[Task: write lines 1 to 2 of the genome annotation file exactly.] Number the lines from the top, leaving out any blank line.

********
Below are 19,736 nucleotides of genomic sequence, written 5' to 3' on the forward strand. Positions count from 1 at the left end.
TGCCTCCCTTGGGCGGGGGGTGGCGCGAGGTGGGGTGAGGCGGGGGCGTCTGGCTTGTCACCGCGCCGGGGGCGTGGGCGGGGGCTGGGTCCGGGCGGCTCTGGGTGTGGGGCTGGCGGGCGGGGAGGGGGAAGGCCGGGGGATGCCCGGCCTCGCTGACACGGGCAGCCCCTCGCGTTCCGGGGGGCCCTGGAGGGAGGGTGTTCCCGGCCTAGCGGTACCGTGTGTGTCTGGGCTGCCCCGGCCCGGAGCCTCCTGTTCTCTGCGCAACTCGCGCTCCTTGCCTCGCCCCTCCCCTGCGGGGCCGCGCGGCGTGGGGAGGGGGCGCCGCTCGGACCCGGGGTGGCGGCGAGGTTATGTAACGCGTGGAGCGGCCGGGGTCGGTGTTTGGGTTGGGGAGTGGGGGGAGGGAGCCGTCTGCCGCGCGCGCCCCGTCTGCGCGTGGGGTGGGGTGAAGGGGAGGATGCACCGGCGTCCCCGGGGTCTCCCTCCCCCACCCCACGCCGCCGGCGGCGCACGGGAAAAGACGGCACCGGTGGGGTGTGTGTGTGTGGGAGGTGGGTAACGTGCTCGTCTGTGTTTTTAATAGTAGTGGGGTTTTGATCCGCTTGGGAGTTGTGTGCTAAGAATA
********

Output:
Below are 19,736 nucleotides of genomic sequence, written 5' to 3' on the forward strand. Positions count from 1 at the left end.
TGCCTCCCTTGGGCGGGGGGTGGCGCGAGGTGGGGTGAGGCGGGGGCGTCTGGCTTGTCACCGCGCCGGGGGCGTGGGCGGGGGCTGGGTCCGGGCGGCTCTGGGTGTGGGGCTGGCGGGCGGGGAGGGGGAAGGCCGGGGGATGCCCGGCCTCGCTGACACGGGCAGCCCCTCGCGTTCCGGGGGGCCCTGGAGGGAGGGTGTTCCCGGCCTAGCGGTACCGTGTGTGTCTGGGCTGCCCCGGCCCGGAGCCTCCTGTTCTCTGCGCAACTCGCGCTCCTTGCCTCGCCCCTCCCCTGCGGGGCCGCGCGGCGTGGGGAGGGGGCGCCGCTCGGACCCGGGGTGGCGGCGAGGTTATGTAACGCGTGGAGCGGCCGGGGTCGGTGTTTGGGTTGGGGAGTGGGGGGAGGGAGCCGTCTGCCGCGCGCGCCCCGTCTGCGCGTGGGGTGGGGTGAAGGGGAGGATGCACCGGCGTCCCCGGGGTCTCCCTCCCCCACCCCACGCCGCCGGCGGCGCACGGGAAAAGACGGCACCGGTGGGGTGTGTGTGTGTGGGAGGTGGGTAACGTGCTCGTCTGTGTTTTTAATAGTAGTGGGGTTTTGATCCGCTTGGGAGTTGTGTGCTAAGAATA